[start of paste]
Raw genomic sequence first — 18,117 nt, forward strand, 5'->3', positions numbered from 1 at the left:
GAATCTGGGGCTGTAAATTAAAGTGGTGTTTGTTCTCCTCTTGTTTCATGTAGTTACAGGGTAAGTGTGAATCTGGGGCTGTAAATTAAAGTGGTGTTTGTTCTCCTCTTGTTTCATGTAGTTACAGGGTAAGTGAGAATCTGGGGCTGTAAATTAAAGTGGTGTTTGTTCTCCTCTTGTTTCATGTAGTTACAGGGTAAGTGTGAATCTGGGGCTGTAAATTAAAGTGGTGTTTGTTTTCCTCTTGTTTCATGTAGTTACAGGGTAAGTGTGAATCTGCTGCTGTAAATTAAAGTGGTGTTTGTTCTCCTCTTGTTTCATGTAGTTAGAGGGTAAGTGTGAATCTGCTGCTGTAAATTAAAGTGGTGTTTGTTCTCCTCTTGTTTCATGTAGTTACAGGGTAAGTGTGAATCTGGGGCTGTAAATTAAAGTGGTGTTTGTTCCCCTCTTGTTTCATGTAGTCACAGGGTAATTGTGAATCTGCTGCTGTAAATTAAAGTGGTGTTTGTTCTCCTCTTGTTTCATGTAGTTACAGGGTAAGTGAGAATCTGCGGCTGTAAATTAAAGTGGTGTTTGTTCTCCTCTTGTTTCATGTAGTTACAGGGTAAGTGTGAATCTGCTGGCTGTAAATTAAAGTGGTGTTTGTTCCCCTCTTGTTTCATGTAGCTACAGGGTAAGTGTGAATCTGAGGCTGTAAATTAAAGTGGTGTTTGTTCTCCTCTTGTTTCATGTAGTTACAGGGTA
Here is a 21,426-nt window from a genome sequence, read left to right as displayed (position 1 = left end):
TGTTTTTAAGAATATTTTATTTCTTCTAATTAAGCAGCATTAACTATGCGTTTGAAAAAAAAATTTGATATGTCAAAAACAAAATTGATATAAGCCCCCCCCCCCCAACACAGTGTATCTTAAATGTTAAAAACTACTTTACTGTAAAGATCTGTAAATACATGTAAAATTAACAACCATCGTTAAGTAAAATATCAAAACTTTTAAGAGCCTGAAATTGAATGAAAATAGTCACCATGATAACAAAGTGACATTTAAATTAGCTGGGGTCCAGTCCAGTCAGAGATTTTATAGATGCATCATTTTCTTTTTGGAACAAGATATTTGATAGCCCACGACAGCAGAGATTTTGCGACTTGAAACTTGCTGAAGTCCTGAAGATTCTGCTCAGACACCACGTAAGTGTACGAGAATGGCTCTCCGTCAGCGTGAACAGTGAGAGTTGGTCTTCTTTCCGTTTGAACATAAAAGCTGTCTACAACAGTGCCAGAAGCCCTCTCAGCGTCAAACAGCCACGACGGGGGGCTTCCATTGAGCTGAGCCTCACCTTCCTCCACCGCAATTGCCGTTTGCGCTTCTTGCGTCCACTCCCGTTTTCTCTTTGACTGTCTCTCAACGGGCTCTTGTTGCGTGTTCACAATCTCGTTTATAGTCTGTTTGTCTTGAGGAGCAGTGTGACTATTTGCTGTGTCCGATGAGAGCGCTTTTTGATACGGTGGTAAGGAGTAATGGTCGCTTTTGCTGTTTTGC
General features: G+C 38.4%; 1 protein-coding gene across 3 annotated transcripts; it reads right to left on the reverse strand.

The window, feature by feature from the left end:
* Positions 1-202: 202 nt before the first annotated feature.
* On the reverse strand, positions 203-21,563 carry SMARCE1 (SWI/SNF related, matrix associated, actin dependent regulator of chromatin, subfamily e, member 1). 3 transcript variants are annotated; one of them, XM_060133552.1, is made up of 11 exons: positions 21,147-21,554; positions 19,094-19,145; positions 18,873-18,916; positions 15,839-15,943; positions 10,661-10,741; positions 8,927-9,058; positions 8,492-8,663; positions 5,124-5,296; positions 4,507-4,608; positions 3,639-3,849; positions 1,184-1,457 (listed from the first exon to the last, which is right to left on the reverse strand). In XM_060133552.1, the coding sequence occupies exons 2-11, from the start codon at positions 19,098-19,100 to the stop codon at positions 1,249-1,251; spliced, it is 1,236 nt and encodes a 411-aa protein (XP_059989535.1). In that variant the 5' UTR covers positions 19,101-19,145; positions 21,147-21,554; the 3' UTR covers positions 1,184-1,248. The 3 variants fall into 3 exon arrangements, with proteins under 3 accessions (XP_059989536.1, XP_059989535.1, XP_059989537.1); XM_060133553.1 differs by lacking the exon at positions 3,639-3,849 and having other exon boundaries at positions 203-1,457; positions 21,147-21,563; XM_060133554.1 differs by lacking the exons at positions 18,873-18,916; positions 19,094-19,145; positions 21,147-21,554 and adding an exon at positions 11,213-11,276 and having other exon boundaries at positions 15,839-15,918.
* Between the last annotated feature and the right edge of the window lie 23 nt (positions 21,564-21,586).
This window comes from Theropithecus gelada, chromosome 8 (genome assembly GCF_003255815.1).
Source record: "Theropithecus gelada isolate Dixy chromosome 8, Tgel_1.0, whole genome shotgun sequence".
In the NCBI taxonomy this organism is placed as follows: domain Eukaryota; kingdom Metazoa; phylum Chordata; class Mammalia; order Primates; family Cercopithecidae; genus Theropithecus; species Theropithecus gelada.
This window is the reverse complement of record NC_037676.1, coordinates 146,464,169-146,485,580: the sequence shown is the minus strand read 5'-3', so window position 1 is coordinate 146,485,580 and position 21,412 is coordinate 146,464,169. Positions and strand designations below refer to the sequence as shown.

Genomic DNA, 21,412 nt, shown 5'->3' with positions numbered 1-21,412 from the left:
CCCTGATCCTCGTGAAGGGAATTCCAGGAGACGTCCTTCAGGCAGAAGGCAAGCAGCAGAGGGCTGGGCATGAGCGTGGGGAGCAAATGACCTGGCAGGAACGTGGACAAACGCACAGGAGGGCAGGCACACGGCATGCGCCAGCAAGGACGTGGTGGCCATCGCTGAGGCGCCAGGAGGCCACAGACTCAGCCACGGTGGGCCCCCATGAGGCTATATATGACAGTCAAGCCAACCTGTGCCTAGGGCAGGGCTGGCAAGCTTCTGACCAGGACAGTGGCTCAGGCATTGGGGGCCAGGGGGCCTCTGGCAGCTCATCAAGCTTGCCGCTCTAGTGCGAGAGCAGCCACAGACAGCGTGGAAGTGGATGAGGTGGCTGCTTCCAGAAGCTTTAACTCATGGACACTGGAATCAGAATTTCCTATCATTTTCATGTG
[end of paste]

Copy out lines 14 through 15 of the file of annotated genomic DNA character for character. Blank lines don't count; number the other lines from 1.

Genomic DNA, 21,412 nt, shown 5'->3' with positions numbered 1-21,412 from the left:
CCCTGATCCTCGTGAAGGGAATTCCAGGAGACGTCCTTCAGGCAGAAGGCAAGCAGCAGAGGGCTGGGCATGAGCGTGGGGAGCAAATGACCTGGCAGGAACGTGGACAAACGCACAGGAGGGCAGGCACACGGCATGCGCCAGCAAGGACGTGGTGGCCATCGCTGAGGCGCCAGGAGGCCACAGACTCAGCCACGGTGGGCCCCCATGAGGCTATATATGACAGTCAAGCCAACCTGTGCCTAGGGCAGGGCTGGCAAGCTTCTGACCAGGACAGTGGCTCAGGCATTGGGGGCCAGGGGGCCTCTGGCAGCTCATCAAGCTTGCCGCTCTAGTGCGAGAGCAGCCACAGACAGCGTGGAAGTGGATGAGGTGGCTGCTTCCAGAAGCTTTAACTCATGGACACTGGAATCAGAATTTCCTATCATTTTCATGTG